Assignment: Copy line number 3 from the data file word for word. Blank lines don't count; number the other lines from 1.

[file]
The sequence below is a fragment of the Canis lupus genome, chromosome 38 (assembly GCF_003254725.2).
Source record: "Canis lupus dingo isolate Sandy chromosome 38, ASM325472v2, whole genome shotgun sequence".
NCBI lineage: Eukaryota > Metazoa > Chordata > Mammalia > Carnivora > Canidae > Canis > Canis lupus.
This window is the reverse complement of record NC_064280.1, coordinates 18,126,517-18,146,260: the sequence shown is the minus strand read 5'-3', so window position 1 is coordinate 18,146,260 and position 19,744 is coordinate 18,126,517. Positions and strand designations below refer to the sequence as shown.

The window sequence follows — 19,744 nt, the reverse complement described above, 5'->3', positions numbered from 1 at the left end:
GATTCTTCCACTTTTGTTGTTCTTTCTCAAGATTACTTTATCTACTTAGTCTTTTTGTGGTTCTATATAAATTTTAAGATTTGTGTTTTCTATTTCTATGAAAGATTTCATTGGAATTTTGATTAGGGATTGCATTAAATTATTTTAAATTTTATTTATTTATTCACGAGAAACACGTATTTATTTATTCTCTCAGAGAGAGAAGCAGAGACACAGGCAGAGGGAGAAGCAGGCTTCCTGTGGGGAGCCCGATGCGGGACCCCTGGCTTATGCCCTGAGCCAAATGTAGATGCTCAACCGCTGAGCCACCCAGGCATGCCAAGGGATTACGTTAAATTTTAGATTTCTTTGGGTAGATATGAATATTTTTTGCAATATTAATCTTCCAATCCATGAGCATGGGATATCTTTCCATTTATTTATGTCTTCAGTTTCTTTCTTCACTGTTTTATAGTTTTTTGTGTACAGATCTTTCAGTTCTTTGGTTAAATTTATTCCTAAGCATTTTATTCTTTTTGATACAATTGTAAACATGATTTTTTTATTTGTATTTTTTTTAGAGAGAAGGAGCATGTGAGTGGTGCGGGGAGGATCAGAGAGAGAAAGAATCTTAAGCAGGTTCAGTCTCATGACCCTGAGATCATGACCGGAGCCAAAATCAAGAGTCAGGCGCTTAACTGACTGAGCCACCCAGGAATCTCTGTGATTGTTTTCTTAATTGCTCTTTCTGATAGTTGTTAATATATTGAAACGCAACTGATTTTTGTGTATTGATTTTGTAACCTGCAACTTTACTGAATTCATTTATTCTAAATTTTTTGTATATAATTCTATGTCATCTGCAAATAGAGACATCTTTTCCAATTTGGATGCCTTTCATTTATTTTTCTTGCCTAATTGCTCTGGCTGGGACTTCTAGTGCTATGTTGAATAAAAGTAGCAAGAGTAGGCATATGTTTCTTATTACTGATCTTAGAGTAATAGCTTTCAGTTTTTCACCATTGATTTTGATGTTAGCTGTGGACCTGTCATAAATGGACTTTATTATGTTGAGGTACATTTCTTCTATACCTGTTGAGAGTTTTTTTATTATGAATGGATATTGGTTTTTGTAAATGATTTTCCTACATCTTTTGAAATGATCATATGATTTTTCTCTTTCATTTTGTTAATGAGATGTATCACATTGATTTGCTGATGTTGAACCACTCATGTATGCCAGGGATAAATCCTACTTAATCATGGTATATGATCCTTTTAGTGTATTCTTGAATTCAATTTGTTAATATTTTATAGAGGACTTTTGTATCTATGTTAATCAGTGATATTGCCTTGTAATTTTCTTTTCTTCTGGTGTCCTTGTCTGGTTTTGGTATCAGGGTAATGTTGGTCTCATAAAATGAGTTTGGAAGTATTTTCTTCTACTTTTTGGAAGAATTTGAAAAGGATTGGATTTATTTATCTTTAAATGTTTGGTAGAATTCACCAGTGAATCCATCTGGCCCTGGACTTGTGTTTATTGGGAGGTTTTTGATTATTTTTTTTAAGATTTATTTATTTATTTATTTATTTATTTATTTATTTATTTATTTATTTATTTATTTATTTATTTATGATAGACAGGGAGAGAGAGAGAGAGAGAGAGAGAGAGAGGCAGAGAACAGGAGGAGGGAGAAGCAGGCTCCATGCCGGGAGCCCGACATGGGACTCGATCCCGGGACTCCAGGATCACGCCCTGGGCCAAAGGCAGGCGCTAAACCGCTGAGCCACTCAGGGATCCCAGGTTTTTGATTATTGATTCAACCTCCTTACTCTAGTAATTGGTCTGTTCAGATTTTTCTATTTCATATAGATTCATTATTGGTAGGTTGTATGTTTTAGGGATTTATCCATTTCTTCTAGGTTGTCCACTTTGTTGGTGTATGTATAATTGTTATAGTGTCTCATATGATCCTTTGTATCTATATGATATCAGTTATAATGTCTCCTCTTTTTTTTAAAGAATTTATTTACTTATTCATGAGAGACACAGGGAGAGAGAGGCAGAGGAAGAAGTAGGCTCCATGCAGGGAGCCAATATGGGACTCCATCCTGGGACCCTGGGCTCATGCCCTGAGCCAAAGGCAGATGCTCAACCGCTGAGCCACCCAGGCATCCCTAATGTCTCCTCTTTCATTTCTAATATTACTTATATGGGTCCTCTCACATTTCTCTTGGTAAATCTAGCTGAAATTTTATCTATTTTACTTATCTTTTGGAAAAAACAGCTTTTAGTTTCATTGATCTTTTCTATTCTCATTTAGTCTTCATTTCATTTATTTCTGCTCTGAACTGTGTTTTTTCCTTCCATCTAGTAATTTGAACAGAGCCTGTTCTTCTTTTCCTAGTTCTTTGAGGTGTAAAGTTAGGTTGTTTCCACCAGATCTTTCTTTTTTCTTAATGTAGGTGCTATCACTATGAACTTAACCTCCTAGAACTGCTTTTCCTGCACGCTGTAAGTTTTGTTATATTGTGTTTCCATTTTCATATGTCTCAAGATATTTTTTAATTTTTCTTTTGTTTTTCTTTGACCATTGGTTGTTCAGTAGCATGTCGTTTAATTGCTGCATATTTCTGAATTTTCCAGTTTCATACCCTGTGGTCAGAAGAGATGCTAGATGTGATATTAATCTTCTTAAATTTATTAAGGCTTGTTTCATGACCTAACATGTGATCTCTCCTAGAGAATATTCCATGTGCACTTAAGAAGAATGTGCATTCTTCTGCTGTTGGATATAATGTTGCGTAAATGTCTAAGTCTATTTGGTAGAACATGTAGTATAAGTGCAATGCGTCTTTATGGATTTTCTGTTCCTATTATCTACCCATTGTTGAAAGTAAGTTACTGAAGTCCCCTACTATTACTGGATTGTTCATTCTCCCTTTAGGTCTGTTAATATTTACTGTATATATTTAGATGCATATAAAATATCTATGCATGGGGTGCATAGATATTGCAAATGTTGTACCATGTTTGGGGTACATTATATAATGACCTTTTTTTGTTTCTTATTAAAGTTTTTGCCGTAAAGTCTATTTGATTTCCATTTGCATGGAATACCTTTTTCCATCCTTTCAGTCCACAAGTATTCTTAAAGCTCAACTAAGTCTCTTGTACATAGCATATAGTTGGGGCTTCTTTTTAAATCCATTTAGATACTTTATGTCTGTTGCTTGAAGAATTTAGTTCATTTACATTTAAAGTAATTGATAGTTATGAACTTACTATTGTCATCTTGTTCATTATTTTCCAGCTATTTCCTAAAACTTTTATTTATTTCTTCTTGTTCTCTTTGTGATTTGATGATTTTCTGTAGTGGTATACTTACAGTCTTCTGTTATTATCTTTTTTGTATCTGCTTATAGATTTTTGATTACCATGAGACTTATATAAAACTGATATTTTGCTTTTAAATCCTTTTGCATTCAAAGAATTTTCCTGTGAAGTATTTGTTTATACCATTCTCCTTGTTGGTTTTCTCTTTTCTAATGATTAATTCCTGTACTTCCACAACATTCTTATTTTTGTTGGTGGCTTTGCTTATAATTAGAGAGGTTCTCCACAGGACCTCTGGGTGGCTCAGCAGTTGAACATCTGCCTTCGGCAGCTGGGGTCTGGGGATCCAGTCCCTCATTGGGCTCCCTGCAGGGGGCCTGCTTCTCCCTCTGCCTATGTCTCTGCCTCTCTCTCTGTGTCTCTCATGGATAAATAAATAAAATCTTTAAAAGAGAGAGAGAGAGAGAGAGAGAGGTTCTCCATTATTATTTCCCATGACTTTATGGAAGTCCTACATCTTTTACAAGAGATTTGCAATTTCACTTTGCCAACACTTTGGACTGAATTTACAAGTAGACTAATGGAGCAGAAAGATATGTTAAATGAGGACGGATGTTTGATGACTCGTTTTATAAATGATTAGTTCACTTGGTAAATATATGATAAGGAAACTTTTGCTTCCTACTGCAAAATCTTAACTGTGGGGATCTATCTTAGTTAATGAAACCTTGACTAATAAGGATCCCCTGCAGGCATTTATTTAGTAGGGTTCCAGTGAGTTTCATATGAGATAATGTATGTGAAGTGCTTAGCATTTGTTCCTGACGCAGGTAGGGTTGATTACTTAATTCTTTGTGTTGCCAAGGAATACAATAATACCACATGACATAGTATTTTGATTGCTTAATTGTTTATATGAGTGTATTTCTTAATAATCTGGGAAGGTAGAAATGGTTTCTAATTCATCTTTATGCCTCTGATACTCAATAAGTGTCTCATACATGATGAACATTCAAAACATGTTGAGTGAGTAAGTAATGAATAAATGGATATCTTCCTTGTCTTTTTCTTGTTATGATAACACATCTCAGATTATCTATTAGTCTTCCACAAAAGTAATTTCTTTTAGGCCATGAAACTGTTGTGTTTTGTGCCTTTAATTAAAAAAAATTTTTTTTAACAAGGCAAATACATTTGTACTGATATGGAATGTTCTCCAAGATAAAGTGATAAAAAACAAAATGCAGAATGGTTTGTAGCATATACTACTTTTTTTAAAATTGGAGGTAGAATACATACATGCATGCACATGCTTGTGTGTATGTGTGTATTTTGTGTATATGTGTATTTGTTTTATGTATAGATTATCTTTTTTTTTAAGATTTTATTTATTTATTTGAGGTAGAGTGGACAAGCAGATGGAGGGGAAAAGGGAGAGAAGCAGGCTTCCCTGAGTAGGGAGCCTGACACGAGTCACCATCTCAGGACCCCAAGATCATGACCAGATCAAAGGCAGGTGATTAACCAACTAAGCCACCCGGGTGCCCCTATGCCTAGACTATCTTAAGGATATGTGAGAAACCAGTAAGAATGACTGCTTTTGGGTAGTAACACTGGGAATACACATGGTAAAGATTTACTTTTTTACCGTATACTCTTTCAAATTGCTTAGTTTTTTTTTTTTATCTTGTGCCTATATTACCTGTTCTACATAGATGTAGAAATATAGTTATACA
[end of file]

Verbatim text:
NCBI lineage: Eukaryota > Metazoa > Chordata > Mammalia > Carnivora > Canidae > Canis > Canis lupus.